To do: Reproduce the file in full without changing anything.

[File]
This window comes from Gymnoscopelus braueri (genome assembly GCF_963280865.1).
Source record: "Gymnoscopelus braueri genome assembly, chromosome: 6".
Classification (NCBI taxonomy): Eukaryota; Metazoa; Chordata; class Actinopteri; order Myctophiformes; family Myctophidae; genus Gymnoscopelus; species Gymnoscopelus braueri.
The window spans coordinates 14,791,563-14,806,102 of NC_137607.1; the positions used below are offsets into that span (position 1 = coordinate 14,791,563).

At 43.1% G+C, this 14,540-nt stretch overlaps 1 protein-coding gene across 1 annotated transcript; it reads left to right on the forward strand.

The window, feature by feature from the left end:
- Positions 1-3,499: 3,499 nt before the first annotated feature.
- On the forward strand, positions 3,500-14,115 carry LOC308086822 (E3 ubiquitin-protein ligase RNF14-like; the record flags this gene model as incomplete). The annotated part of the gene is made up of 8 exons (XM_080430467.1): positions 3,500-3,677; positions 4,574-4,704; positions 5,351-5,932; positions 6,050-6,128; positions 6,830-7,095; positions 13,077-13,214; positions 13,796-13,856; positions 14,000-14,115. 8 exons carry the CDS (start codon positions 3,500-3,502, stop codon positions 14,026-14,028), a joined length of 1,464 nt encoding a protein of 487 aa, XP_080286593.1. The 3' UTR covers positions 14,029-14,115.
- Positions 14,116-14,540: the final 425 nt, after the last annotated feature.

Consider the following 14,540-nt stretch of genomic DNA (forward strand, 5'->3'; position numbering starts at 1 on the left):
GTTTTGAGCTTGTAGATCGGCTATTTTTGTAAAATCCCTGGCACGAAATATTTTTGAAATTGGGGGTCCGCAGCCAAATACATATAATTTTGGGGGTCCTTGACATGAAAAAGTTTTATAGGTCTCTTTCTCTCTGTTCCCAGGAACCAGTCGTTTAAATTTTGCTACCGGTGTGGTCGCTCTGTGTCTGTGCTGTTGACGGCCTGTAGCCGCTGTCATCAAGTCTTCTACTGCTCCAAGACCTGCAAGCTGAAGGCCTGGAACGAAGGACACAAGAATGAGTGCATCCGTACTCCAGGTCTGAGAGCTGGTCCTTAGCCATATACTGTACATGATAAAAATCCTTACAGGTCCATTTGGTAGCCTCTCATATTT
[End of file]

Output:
This window comes from Gymnoscopelus braueri (genome assembly GCF_963280865.1).
Source record: "Gymnoscopelus braueri genome assembly, chromosome: 6".
Classification (NCBI taxonomy): Eukaryota; Metazoa; Chordata; class Actinopteri; order Myctophiformes; family Myctophidae; genus Gymnoscopelus; species Gymnoscopelus braueri.
The window spans coordinates 14,791,563-14,806,102 of NC_137607.1; the positions used below are offsets into that span (position 1 = coordinate 14,791,563).

At 43.1% G+C, this 14,540-nt stretch overlaps 1 protein-coding gene across 1 annotated transcript; it reads left to right on the forward strand.

The window, feature by feature from the left end:
- Positions 1-3,499: 3,499 nt before the first annotated feature.
- On the forward strand, positions 3,500-14,115 carry LOC308086822 (E3 ubiquitin-protein ligase RNF14-like; the record flags this gene model as incomplete). The annotated part of the gene is made up of 8 exons (XM_080430467.1): positions 3,500-3,677; positions 4,574-4,704; positions 5,351-5,932; positions 6,050-6,128; positions 6,830-7,095; positions 13,077-13,214; positions 13,796-13,856; positions 14,000-14,115. 8 exons carry the CDS (start codon positions 3,500-3,502, stop codon positions 14,026-14,028), a joined length of 1,464 nt encoding a protein of 487 aa, XP_080286593.1. The 3' UTR covers positions 14,029-14,115.
- Positions 14,116-14,540: the final 425 nt, after the last annotated feature.

Consider the following 14,540-nt stretch of genomic DNA (forward strand, 5'->3'; position numbering starts at 1 on the left):
GTTTTGAGCTTGTAGATCGGCTATTTTTGTAAAATCCCTGGCACGAAATATTTTTGAAATTGGGGGTCCGCAGCCAAATACATATAATTTTGGGGGTCCTTGACATGAAAAAGTTTTATAGGTCTCTTTCTCTCTGTTCCCAGGAACCAGTCGTTTAAATTTTGCTACCGGTGTGGTCGCTCTGTGTCTGTGCTGTTGACGGCCTGTAGCCGCTGTCATCAAGTCTTCTACTGCTCCAAGACCTGCAAGCTGAAGGCCTGGAACGAAGGACACAAGAATGAGTGCATCCGTACTCCAGGTCTGAGAGCTGGTCCTTAGCCATATACTGTACATGATAAAAATCCTTACAGGTCCATTTGGTAGCCTCTCATATTT